Dive Guides invited to apply for the Green Fins Dive Guide Scholarship
Reef-World’s campaign is helping dive guides in need receive Green Fins environmental certification
The Reef-World Foundation – international coordinator of the UN Environment Programme’s Green Fins initiative – is calling for dive guides to submit their application for the Green Fins Dive Guide Scholarship.
As a result of the Scholarship campaign, dive guides working around the world – including Brazil, the Philippines, Egypt, Colombia, South Africa, Indonesia and Turkey – have received their certificate proving their status as a Green Fins certified dive guide. Yet, thanks to funding from Reef-World’s partner Paralenz, 149 more scuba diving guides will be able to receive their Green Fins Dive Guide e-Course environmental certification.
Dive guides who meet the criteria (outlined below) can apply for the scholarship at any time through the Green Fins website. To be eligible for the scholarship, guides must:
- have completed and passed all modules of the Green Fins Dive Guide e-Course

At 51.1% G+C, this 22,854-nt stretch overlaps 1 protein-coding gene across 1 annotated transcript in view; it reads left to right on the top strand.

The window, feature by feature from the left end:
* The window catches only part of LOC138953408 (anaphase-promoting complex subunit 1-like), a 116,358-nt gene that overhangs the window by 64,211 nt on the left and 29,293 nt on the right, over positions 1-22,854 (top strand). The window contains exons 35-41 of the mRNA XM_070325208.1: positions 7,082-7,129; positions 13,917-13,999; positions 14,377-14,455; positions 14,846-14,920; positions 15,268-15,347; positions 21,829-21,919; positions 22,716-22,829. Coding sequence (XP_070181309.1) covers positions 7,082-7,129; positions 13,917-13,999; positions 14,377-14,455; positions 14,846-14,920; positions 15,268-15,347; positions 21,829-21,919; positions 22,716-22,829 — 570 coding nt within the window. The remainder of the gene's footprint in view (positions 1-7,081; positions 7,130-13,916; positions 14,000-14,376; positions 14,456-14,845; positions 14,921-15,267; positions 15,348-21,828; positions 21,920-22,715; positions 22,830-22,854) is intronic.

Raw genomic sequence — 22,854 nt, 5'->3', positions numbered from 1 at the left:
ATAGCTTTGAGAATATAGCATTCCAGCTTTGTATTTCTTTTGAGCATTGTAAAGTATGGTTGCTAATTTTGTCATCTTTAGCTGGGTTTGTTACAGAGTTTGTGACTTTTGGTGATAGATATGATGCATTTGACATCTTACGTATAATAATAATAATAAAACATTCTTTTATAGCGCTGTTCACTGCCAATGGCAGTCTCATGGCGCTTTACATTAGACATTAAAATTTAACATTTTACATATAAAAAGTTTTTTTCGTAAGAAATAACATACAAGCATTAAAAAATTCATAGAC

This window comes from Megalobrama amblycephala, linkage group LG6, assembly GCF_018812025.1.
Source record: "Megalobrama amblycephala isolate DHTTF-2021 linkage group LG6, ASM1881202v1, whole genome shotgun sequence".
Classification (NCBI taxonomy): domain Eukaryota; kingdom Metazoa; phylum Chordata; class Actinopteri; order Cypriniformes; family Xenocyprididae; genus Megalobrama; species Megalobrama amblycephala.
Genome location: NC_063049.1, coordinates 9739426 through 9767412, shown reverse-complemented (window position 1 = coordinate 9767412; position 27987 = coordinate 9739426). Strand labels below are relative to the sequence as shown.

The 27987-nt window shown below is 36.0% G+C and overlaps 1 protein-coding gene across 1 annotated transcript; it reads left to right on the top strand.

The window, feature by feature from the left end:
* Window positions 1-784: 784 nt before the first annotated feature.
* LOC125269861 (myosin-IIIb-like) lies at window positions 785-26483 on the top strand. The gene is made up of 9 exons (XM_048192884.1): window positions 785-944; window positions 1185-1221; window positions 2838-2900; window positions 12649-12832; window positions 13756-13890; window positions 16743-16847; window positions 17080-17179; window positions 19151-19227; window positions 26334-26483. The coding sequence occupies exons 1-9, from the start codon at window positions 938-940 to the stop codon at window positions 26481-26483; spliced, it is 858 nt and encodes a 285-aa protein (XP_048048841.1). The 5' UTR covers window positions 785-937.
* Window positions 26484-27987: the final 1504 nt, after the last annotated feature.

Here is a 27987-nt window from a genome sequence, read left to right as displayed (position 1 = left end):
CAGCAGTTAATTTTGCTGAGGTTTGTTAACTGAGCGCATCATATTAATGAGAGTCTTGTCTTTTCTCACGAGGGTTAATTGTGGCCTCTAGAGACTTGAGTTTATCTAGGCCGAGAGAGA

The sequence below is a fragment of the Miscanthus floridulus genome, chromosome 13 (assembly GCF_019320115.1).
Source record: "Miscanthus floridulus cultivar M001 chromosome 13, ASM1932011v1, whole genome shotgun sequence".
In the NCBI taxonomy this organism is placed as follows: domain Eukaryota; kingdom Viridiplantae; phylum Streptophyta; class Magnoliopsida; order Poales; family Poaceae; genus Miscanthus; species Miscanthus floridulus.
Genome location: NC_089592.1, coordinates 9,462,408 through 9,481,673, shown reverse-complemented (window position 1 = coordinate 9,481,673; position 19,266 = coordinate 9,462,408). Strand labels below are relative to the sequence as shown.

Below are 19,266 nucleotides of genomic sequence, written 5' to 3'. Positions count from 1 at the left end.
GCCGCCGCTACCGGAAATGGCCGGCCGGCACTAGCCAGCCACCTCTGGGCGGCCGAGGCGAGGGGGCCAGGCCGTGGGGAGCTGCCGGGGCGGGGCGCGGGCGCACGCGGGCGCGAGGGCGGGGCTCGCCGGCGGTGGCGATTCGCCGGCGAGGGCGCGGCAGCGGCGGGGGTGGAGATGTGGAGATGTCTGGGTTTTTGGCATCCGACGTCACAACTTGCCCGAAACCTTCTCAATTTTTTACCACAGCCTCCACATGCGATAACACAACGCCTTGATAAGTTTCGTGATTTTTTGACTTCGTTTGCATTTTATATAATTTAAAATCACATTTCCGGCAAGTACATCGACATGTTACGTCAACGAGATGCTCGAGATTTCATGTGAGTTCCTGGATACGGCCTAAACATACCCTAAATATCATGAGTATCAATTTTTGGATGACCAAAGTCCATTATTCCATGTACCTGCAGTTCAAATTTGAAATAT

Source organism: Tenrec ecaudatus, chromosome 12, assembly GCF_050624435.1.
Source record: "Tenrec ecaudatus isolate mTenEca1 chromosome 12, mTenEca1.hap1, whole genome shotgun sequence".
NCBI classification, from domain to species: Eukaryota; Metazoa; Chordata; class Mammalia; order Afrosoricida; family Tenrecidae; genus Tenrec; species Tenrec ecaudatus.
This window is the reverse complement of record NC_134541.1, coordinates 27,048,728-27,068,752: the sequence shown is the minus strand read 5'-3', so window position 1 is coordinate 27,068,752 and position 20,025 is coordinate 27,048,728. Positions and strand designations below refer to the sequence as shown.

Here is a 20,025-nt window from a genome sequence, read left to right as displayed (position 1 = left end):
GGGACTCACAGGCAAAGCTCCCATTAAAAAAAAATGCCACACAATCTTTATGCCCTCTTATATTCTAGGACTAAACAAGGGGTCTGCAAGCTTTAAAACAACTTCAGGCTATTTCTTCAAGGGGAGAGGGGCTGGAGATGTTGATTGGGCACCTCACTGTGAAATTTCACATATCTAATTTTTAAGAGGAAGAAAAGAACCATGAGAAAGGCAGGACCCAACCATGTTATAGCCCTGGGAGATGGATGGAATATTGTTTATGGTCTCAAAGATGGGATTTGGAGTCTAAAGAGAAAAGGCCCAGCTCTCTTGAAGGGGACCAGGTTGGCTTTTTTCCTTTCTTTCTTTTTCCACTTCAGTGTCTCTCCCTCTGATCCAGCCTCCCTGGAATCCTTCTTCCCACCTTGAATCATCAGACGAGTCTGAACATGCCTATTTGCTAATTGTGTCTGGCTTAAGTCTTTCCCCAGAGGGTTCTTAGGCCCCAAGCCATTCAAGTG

- be able to demonstrate they or their employer are not financially able to purchase the certificate
- be a national of a country which receives official development assistance from the Development Assistance Committee (DAC) of the Organisation for Economic Co-operation and Development (OECD).
The Scholarship was created in response to feedback from dive guides who had passed the Green Fins Dive Guide e-Course and were keen to download and display their personalised electronic certificate but were not financially able to cover the associated cost (£19 / $25 USD). The personalised electronic certificate can be displayed to entice eco-minded guests by informing them the guide has received this vital environmental certification and is aware of how to reduce the negative environmental impacts associated with diving.